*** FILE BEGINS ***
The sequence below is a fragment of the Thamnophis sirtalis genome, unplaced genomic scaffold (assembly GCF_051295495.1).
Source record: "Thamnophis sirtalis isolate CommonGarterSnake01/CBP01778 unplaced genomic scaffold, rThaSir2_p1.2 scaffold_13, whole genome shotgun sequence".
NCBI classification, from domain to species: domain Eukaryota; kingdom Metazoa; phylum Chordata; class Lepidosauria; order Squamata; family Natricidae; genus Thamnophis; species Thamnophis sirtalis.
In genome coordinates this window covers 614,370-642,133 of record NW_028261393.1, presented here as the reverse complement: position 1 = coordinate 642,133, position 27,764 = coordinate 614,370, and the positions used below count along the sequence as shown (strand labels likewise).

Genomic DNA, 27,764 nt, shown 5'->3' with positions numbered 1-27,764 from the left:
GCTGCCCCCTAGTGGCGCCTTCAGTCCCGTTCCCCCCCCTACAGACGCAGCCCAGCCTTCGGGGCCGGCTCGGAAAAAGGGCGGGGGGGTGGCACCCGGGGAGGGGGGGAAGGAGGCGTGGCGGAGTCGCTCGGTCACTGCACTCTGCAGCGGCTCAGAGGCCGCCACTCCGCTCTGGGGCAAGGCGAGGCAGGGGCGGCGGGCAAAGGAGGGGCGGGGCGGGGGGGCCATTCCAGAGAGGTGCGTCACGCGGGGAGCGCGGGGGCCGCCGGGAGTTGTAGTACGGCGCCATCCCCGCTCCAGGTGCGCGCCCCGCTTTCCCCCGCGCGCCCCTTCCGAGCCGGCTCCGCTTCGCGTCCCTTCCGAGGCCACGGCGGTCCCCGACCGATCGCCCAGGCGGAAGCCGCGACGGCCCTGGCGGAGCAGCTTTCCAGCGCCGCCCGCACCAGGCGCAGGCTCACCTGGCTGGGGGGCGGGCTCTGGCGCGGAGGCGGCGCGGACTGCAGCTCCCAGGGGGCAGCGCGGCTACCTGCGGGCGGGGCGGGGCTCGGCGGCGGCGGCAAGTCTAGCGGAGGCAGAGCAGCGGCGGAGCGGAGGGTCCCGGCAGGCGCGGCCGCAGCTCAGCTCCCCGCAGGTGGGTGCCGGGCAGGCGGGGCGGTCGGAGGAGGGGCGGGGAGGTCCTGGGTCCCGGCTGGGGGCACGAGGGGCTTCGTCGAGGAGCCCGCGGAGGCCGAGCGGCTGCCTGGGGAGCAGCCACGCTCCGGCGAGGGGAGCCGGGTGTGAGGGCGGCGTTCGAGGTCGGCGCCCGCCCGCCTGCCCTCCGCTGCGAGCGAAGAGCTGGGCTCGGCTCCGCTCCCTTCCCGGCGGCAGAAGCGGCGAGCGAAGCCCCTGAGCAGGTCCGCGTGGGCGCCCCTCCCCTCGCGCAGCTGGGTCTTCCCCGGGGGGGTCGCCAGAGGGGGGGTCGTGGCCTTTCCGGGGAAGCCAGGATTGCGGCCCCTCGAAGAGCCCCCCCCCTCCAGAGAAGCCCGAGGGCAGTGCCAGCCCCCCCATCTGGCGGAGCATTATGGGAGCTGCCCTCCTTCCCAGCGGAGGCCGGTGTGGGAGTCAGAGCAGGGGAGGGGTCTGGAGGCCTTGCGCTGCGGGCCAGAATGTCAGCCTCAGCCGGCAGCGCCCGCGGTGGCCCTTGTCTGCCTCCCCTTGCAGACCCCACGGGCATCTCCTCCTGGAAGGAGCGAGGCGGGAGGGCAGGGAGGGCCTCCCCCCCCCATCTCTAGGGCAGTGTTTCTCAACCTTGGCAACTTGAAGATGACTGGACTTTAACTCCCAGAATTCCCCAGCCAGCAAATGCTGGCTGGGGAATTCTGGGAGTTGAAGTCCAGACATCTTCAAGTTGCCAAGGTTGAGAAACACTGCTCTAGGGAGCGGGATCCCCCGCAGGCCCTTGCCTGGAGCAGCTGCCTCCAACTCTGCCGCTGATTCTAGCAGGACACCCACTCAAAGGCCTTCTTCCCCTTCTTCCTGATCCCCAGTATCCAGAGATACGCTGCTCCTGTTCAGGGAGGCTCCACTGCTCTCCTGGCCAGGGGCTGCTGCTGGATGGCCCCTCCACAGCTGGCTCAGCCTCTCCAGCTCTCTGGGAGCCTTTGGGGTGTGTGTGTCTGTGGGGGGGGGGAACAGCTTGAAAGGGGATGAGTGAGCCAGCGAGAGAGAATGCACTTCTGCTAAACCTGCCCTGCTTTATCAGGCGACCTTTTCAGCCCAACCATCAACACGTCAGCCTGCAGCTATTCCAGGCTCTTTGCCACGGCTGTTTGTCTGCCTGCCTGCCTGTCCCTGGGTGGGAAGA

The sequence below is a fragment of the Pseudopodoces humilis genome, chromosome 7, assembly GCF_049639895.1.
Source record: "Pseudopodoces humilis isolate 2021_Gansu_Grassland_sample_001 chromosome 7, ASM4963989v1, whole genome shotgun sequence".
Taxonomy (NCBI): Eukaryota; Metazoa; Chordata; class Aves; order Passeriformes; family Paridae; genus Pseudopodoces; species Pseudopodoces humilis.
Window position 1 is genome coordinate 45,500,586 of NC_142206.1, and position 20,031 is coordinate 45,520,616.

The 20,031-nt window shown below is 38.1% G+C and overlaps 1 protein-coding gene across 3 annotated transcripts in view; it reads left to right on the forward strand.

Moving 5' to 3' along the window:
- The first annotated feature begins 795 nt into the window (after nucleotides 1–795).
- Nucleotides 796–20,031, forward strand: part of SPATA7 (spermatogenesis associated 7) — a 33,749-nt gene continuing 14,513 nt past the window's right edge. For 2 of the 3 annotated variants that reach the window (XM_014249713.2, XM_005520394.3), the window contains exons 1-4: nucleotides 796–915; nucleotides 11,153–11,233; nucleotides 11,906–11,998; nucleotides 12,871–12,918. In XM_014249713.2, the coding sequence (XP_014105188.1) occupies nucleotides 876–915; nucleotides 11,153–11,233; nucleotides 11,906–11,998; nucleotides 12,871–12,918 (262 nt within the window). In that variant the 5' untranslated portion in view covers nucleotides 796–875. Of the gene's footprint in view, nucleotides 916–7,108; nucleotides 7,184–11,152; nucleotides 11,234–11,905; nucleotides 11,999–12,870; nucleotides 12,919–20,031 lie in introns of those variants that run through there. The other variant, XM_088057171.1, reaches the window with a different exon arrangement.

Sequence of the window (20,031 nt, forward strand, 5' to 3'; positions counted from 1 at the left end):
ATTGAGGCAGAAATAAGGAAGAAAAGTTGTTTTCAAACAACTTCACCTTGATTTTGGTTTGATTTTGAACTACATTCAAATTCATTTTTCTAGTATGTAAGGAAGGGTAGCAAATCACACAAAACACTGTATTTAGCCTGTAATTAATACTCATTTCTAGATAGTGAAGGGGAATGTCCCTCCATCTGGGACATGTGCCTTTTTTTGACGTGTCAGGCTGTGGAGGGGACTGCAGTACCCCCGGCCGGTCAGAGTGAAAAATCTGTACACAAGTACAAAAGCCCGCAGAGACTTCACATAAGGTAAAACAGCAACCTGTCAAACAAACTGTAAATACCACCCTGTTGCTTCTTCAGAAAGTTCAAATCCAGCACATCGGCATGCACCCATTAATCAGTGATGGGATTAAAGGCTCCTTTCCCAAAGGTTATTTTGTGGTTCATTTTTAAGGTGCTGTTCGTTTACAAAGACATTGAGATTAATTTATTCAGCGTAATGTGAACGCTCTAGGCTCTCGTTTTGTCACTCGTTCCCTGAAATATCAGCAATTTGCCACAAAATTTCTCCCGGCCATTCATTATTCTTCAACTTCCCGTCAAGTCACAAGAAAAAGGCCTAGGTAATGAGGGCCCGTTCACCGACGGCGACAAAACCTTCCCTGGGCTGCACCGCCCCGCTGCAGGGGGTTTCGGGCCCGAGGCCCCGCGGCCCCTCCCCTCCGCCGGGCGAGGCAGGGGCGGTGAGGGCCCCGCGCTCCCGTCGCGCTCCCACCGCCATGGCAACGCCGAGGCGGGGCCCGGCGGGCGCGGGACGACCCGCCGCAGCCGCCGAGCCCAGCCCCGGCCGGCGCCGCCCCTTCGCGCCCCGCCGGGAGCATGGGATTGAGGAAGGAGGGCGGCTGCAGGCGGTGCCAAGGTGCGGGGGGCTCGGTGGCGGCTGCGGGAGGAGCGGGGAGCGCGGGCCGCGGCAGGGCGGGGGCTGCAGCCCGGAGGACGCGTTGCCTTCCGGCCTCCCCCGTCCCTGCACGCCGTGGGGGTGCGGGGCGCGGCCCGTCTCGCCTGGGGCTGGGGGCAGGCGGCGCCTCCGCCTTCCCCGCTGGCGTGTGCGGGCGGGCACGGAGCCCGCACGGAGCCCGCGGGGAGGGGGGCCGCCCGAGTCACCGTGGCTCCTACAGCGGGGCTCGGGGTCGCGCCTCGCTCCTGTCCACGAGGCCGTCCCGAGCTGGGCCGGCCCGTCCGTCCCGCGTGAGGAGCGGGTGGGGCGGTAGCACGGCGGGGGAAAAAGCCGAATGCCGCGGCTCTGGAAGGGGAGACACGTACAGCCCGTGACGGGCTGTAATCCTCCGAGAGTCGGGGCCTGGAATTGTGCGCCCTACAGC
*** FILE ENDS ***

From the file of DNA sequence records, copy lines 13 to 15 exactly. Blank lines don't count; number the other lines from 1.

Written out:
- The first annotated feature begins 795 nt into the window (after nucleotides 1–795).
- Nucleotides 796–20,031, forward strand: part of SPATA7 (spermatogenesis associated 7) — a 33,749-nt gene continuing 14,513 nt past the window's right edge. For 2 of the 3 annotated variants that reach the window (XM_014249713.2, XM_005520394.3), the window contains exons 1-4: nucleotides 796–915; nucleotides 11,153–11,233; nucleotides 11,906–11,998; nucleotides 12,871–12,918. In XM_014249713.2, the coding sequence (XP_014105188.1) occupies nucleotides 876–915; nucleotides 11,153–11,233; nucleotides 11,906–11,998; nucleotides 12,871–12,918 (262 nt within the window). In that variant the 5' untranslated portion in view covers nucleotides 796–875. Of the gene's footprint in view, nucleotides 916–7,108; nucleotides 7,184–11,152; nucleotides 11,234–11,905; nucleotides 11,999–12,870; nucleotides 12,919–20,031 lie in introns of those variants that run through there. The other variant, XM_088057171.1, reaches the window with a different exon arrangement.

Sequence of the window (20,031 nt, forward strand, 5' to 3'; positions counted from 1 at the left end):